Remembering the Ancestors June 10, 9 a.m. PT
Saturday, the weather was chilly...especially near the ocean where the tide was out, at least it was out before we gathered at its mouth to pour libations. With waves roaring in our ears, we recalled the multiple blessings available to us just because others had made this reality possible. In a tight circle we embraced those ideas, as feelings swelled and overflowed, salty like the mist dusting our cheeks, kissing our lips, swallowing our worries with health and well-being.
It was a special gathering for Minister Lezell Williams, as he's moving to Mississippi next month and will not be here in October for the Maafa ritual. For others like Little P, at four months he didn't relish leaving the warmth of daddy's car.
Folks traveled from Vallejo for the ritual. Jason was so excited he was at the beach hours before. Baba Thompson also arrived early -- couldn't find us, so he and his guest wandered over to the Sutro Baths where they saw a barge passing which reminded them of what it might have been like to have had a vessel docking with precious Africans aboard.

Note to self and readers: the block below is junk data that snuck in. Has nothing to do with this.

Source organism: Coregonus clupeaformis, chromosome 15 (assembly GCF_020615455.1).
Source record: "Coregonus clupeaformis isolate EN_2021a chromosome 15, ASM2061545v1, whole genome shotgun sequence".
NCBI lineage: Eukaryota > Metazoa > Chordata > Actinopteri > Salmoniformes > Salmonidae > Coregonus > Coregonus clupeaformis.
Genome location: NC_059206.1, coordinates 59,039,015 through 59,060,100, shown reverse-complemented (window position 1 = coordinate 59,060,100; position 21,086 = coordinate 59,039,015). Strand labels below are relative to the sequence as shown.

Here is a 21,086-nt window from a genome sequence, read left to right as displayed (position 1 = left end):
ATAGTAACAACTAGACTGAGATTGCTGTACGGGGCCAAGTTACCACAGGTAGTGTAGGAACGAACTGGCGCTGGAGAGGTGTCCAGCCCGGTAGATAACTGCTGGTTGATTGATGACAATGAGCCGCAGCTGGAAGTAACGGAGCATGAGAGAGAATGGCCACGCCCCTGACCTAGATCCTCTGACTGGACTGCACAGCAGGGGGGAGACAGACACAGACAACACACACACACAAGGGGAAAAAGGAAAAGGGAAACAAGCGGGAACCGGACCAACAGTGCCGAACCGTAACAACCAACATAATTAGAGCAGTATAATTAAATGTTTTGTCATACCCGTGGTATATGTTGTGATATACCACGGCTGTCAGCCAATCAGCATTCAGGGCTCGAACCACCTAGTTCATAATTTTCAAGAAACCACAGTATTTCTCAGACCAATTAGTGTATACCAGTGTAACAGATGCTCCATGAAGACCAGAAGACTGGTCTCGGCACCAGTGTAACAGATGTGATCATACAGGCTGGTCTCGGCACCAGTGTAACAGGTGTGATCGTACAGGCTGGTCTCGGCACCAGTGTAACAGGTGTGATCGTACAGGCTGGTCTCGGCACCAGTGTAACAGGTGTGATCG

I spoke to Brother Osei the next day in North Carolina. He said this had been one of the larger Remembrances they'd had to date.
In Myrtle Beach the tide was high, swift, the water cold. That evening at the Katherine Dunham birthday celebration we poured libations again.
Instead of a prayer, Boundless Gratitude sang. After we'd tossed flowers on the watery graves with prayers and blessings, we ended the ceremony with our Maafa Song.
Maafa, we remember you
The Middle Passage and all that we've been through
We're Still Here
Lest we forget
We look to the sky and cry "why?"
copyright: Brother Clint